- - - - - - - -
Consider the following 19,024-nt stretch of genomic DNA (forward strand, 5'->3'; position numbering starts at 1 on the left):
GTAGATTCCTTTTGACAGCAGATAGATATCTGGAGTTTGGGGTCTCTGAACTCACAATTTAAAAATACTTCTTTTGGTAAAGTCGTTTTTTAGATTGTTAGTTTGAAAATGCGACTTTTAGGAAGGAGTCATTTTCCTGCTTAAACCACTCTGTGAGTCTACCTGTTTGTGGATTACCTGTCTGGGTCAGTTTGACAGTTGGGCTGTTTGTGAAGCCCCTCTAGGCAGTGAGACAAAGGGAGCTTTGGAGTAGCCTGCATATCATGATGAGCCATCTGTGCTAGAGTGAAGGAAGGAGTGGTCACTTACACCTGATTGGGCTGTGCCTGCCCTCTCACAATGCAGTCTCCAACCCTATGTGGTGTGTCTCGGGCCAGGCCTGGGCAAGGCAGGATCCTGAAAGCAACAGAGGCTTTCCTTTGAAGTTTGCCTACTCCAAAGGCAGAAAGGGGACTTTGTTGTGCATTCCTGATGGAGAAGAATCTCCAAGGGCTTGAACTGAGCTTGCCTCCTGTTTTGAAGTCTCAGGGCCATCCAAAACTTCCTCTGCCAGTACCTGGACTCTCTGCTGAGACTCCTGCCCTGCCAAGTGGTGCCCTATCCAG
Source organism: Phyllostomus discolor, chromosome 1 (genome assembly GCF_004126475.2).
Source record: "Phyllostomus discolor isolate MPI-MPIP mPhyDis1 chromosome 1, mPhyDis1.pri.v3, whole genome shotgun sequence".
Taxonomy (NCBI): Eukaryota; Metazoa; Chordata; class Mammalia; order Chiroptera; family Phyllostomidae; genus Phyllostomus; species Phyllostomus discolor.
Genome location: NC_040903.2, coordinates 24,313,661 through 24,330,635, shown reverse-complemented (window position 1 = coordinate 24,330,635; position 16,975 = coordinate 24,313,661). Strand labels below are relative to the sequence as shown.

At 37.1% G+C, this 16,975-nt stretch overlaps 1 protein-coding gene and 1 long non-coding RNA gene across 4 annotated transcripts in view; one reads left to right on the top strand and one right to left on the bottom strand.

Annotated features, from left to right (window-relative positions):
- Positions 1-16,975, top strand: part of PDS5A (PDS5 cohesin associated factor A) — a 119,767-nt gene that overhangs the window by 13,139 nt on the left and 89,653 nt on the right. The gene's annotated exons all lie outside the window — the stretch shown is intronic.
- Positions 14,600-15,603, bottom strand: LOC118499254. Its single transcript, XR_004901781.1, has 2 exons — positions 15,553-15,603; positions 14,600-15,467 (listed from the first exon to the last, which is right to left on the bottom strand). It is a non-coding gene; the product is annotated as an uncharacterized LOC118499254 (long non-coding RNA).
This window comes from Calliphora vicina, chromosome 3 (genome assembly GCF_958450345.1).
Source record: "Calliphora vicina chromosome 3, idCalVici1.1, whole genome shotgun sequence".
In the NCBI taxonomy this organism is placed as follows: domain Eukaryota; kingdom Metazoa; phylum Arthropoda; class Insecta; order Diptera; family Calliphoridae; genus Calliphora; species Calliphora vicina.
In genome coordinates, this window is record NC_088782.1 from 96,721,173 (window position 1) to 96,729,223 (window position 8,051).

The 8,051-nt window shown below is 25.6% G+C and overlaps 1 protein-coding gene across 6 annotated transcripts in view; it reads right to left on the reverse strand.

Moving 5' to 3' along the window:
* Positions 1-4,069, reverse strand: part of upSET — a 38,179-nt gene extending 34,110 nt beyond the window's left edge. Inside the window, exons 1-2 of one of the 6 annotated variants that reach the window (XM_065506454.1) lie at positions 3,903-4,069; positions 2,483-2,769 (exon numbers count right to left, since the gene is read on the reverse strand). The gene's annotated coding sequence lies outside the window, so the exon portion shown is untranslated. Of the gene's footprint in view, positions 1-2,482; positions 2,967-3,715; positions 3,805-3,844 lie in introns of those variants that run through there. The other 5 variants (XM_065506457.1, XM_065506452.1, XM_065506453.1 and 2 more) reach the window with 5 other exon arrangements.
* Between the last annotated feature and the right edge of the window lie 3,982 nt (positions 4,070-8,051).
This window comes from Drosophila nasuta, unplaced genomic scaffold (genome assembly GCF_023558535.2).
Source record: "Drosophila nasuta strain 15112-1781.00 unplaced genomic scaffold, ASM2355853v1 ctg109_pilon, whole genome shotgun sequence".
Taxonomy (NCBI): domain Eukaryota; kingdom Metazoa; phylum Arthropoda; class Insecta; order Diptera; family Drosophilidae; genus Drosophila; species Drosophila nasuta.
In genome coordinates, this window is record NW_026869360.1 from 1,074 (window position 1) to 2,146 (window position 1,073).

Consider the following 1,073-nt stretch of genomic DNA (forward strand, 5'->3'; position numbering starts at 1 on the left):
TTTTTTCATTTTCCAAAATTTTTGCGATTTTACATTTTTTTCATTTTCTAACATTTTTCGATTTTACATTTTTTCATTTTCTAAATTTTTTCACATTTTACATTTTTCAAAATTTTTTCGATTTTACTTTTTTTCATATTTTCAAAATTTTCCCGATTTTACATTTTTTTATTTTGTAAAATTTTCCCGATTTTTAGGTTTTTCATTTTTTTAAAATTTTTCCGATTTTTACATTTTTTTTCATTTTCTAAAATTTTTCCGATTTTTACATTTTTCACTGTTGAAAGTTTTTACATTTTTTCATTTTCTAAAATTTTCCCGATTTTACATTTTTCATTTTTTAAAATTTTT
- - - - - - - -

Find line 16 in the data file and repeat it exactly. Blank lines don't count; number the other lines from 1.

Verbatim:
Moving 5' to 3' along the window: